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Re: bauplan convergence (long)



On Thu, 15 Jun 2000, Timothy Williams wrote:
> Ronald Orenstein wrote:
> >They also remind us that the earliest fossil winged insects had wings on
> >every thoracic and abdominal segment - just what you would expect, I
> >submit, if they evolved from gills of aquatic arthropods into rowing
> >structures (think of the banks of oars on a galley).
> 
> I like this idea, and it is probably correct that the first insect may have 
> had a pair of "wings" (or proto-wings, since they were not originally used 
> for flight but maybe for aquatic respiration) on each segment.  Every 
> segment also bore a pair of limbs - the mouthparts of insects (maxillae, 
> mandibles, labium) are known to be highly modified limbs, as are the 
> postantennal appendages (but not the antennae themselves, which have a 
> different origin).
> 
> In the proto-insect, the gills perhaps came to be used for locomotion (used 
> as, as Ronald states, as rowing structures, akin to the banks of oars of a 
> galley), then subsequently for skipping on the _surface_ of the water.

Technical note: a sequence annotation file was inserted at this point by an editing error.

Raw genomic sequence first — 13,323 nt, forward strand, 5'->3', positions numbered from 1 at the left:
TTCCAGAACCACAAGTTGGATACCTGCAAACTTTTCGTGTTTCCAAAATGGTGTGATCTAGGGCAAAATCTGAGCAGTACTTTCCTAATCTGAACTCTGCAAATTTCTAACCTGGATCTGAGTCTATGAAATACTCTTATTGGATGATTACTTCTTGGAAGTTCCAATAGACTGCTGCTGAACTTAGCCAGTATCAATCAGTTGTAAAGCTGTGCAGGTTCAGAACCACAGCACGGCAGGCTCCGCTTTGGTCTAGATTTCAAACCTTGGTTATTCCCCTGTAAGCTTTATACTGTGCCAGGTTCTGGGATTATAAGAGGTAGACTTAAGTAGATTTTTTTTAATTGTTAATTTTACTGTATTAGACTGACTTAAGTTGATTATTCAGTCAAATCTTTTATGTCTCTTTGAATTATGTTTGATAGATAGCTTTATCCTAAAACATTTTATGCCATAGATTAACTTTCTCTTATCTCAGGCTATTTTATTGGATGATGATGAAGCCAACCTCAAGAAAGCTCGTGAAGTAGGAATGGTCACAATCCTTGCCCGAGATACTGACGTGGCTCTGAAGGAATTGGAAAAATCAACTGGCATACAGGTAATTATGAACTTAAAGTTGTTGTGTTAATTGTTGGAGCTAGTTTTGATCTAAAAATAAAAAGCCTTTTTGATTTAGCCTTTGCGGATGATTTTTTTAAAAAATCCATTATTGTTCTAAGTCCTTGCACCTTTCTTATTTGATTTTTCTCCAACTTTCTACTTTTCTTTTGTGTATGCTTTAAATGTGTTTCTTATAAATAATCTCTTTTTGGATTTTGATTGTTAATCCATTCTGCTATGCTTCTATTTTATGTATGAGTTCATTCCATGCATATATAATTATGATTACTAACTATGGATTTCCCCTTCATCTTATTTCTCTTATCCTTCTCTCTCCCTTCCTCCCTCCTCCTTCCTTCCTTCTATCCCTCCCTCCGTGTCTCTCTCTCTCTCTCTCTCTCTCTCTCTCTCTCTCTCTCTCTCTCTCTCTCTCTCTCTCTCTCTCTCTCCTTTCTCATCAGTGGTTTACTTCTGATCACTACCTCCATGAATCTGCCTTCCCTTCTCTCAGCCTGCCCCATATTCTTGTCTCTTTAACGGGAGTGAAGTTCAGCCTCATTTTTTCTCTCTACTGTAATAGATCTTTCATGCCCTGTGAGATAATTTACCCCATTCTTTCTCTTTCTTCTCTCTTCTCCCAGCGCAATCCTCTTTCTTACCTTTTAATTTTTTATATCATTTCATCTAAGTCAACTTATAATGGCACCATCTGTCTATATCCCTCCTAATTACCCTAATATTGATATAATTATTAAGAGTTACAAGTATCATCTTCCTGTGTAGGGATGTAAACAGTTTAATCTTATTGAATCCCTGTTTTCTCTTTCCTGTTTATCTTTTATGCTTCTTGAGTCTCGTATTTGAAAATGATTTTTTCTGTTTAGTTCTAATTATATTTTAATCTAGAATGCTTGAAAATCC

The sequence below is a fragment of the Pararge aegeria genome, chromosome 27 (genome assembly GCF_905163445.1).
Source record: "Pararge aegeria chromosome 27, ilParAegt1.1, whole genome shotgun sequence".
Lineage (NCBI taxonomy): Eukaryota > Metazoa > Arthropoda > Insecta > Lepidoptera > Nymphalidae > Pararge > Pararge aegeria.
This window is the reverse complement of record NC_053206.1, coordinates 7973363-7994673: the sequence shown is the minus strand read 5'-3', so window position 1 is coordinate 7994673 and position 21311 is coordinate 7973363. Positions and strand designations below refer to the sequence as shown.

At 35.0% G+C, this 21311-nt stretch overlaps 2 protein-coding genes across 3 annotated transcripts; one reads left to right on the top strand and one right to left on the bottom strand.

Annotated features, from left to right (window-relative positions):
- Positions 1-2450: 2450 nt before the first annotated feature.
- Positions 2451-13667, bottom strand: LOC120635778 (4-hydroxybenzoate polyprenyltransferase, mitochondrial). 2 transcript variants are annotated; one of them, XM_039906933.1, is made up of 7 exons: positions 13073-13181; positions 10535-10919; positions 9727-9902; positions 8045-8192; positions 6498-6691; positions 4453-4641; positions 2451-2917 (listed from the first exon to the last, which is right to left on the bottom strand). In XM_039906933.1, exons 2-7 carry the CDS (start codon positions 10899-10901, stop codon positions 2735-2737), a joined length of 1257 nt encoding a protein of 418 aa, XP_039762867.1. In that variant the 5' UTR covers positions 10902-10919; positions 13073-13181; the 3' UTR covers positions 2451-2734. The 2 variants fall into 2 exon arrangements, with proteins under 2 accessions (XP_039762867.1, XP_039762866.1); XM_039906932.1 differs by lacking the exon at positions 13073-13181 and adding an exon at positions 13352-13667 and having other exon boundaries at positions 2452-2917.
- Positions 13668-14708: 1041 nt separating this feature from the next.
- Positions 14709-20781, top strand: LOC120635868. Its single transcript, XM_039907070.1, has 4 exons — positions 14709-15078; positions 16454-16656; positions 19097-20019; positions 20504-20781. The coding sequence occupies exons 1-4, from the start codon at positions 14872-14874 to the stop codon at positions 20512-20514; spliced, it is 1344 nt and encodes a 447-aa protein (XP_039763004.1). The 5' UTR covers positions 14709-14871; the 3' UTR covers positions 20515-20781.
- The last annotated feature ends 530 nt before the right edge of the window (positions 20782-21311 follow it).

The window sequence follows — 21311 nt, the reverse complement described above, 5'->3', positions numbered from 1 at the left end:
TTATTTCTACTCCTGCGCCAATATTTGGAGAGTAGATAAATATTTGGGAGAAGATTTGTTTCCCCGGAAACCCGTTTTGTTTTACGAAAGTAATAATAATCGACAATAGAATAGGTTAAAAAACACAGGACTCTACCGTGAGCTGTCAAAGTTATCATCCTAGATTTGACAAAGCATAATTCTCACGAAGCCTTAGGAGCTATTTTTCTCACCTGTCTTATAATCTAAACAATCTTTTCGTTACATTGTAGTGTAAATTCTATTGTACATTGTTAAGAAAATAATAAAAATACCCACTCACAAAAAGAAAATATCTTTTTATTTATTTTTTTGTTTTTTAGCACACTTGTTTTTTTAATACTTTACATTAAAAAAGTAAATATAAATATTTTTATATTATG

> Fully-fledged wings came next - by which time the number of wings was 
> consolidated to two pairs, one each on the second and third segments of the 
> thorax.  (Some winged Carboniferous insects apparently retain a pair of 
> flaps on the first thoracic segment, which never went on to become true 
> wings, and were soon lost in the course of evolution.)
> 
> That's one hypothesis for the origin of insect wings.  For a contrary 
> hypothesis (which favors the idea that insect wings evolved from flaps used 
> for gliding) check out:
> 
> http://entmuseum9.ucr.edu/ent205/snodgras/snod10.html

Something of interest here appeared recently in the May 6th Science
News:

 Leggy beetles show how insects lost limbs

 Inactivating two genes in red flour beetles causes grubs to
 grow lots of legs and provides clues to the puzzle of the
 evolution of the six-legged body plan.

This article is not online (a shame, as there's a very interesting
picture of a larvae with legs on each segment), but what material
there is can be found at

 http://www.sciencenews.org/20000506/fob3ref.asp



> [...]

rich